It catches me off guard every single time. It's like somehow, this tiny person that I love so much is both my best friend...and my worst enemy.
I feel horrible even saying that. And that's exactly the problem: I love him SO much. I realize that he's only 2, and not really capable of expressing himself in an, ahem, healthy fashion. But lately it seems like all day every day, he is driving me to want to pull all my hair out. Where did he learn that banshee scream from and how do his lungs handle screaming like that all day? Why can't he just tell me when he's hungry instead of rolling around on the ground and throwing a tantrum until I guess?
And the real important question: is he enjoying torturing me as much as I think he is?

Two is just this weird transition stage. One minute they are your sweet, chubby, helpless baby, and the next they are a tiny, sticky-fingered human who can destroy a room in ten seconds flat and steals food off your plate like you are a peasant and he is King of the Universe.

So now, I would like to issue a formal apology to any parent I ever privately judged for having a screaming toddler in a public place, or a kid shouting NO at their parents fifty times in a row, or for ever assuming that meant your kid was a "bad seed" who behaved this way all the time.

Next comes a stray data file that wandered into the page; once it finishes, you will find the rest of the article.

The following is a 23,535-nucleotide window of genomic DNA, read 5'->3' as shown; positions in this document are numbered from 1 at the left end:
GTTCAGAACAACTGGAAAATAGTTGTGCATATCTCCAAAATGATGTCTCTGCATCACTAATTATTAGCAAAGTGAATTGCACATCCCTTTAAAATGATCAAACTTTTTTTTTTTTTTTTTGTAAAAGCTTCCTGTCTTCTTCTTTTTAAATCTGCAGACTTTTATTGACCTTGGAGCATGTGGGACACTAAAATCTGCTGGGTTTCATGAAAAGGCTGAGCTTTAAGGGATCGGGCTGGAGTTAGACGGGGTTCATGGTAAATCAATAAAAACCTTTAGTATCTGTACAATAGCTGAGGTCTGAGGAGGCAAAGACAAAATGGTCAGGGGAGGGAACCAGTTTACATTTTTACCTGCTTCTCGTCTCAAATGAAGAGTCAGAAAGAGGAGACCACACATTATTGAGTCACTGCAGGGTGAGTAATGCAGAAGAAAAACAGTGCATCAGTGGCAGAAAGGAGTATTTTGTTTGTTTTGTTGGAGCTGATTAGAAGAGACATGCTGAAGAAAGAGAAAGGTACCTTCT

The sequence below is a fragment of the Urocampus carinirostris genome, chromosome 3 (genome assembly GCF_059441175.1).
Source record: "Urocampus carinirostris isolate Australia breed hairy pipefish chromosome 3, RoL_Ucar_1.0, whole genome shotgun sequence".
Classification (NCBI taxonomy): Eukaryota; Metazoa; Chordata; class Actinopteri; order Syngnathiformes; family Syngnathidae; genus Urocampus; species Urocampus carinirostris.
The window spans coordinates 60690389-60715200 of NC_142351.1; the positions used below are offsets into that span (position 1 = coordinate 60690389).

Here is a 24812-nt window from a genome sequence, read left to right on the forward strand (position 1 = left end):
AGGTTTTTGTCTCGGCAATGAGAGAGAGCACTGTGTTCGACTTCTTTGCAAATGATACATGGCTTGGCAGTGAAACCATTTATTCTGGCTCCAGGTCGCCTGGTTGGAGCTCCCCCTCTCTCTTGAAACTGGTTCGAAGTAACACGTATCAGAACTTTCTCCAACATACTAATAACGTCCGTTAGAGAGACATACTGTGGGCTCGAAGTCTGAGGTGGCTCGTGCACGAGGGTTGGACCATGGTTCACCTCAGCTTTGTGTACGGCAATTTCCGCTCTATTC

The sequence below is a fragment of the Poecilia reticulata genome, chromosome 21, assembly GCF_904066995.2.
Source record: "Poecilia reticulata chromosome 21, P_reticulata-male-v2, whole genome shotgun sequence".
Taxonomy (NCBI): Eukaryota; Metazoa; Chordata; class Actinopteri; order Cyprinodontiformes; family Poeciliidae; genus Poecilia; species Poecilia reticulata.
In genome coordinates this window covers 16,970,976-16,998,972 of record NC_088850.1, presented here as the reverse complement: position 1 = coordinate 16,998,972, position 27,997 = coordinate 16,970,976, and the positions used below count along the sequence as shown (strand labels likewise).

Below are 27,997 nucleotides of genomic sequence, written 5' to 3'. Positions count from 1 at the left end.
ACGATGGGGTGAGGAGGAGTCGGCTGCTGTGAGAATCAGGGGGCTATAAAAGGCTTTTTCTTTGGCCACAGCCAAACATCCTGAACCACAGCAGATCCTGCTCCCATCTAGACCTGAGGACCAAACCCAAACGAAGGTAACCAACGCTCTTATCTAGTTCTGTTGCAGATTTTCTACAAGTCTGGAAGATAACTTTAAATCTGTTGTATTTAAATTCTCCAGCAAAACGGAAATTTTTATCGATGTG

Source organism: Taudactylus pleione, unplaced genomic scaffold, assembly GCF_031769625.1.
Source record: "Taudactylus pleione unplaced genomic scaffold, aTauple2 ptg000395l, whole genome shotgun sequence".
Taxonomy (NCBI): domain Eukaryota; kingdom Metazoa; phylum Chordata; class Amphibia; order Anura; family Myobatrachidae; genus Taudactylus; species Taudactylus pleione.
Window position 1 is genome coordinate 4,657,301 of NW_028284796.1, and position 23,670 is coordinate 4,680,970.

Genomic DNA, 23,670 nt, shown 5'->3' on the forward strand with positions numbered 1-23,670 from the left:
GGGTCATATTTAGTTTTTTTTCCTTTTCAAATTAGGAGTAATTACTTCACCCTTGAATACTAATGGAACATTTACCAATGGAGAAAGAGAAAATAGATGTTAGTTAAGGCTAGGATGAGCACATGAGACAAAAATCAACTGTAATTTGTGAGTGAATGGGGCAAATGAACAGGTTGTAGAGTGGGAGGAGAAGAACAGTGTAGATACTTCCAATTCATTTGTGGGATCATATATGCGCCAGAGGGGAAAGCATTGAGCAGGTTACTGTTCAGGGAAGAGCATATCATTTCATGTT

I see now.

I see that the moment I became a mother, I entered a terrifying and dangerous relationship with a sweet little person who would one day poke me in the eye in the store and then laugh maniacally. I see that even the most seemingly difficult children are probably like sour patch kids. (Sweet on the inside, but definitely going to cut your hair while you're sleeping if they ever get the chance.) I see that I was just cocky to ever think I could raise a perfectly well behaved toddler, or to ever believe that I was actually doing it, because the moment I got too comfortable, the beast in him was unleashed.

I have been humbled. I am more than willing to hear any and all suggestions to help me get through the day, or to help this pregnant mom and her crazy toddler deal with our overly-large emotions.

But I am also grateful, despite the many times a day that I completely lose it and find myself bargaining for some peace and quiet with cookies and toy trucks, that I get to spend my days with this kid.